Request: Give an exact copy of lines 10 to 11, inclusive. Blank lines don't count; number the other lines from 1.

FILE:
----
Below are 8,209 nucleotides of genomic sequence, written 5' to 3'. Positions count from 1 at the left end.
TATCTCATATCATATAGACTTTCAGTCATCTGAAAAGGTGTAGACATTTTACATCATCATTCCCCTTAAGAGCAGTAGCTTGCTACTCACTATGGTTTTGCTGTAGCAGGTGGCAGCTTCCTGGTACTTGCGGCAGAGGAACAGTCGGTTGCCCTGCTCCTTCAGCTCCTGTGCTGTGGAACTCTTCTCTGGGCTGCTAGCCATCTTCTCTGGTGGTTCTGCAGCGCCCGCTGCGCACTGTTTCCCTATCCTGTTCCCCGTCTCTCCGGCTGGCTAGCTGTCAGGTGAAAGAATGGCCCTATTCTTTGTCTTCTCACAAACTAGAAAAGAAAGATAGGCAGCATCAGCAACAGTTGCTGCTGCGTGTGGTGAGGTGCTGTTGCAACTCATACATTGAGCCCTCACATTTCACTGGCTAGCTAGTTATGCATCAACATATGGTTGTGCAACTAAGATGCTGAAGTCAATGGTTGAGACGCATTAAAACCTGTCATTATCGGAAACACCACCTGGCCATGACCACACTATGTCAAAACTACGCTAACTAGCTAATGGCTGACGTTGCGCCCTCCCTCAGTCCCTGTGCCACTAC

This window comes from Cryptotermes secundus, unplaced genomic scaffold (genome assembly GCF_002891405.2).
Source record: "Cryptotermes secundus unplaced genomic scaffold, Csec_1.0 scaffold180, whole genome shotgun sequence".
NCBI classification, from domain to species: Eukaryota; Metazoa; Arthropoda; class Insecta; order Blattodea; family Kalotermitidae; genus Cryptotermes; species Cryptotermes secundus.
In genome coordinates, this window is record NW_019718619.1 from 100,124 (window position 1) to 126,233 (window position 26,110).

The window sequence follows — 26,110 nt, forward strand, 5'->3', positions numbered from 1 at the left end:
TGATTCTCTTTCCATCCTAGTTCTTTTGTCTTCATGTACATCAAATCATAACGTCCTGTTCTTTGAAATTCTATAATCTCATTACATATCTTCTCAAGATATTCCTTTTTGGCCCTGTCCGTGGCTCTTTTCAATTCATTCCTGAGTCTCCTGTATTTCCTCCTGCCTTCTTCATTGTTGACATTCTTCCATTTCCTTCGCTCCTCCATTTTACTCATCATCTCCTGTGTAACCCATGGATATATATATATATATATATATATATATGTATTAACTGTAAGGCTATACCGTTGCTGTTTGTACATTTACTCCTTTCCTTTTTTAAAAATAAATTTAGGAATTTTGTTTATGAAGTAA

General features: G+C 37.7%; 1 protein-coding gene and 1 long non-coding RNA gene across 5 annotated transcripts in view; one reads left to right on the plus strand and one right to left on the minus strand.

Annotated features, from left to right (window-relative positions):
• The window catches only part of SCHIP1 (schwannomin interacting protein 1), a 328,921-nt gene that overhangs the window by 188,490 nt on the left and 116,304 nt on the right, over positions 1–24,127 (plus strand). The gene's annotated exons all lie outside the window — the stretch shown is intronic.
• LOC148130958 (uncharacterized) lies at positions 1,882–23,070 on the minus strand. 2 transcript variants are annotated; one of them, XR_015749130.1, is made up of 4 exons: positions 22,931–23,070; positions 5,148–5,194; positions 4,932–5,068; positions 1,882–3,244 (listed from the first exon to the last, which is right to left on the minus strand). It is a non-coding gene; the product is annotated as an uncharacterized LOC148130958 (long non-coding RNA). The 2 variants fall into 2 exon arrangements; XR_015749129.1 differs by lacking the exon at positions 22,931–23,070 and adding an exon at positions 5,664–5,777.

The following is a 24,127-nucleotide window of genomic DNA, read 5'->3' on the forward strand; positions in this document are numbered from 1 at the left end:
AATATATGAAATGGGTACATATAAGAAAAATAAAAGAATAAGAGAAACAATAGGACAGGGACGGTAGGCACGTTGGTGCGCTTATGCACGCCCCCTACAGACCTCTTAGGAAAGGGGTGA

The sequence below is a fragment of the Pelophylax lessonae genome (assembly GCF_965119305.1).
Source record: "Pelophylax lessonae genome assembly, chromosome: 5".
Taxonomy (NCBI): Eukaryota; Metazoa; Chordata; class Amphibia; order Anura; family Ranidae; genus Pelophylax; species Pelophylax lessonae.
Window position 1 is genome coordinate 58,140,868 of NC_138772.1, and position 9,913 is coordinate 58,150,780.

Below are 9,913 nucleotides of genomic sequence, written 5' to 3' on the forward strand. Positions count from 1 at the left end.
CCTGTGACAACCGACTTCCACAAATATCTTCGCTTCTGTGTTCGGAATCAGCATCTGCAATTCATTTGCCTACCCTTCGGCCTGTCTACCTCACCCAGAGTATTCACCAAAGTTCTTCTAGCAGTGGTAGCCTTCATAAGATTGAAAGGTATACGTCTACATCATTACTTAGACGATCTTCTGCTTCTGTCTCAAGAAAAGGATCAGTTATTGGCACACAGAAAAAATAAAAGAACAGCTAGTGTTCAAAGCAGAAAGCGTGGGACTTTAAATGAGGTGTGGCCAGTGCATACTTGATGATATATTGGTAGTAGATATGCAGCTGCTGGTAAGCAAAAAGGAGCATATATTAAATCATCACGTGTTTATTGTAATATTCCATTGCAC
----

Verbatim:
Annotated features, from left to right (window-relative positions):
• The window catches only part of SCHIP1 (schwannomin interacting protein 1), a 328,921-nt gene that overhangs the window by 188,490 nt on the left and 116,304 nt on the right, over positions 1–24,127 (plus strand). The gene's annotated exons all lie outside the window — the stretch shown is intronic.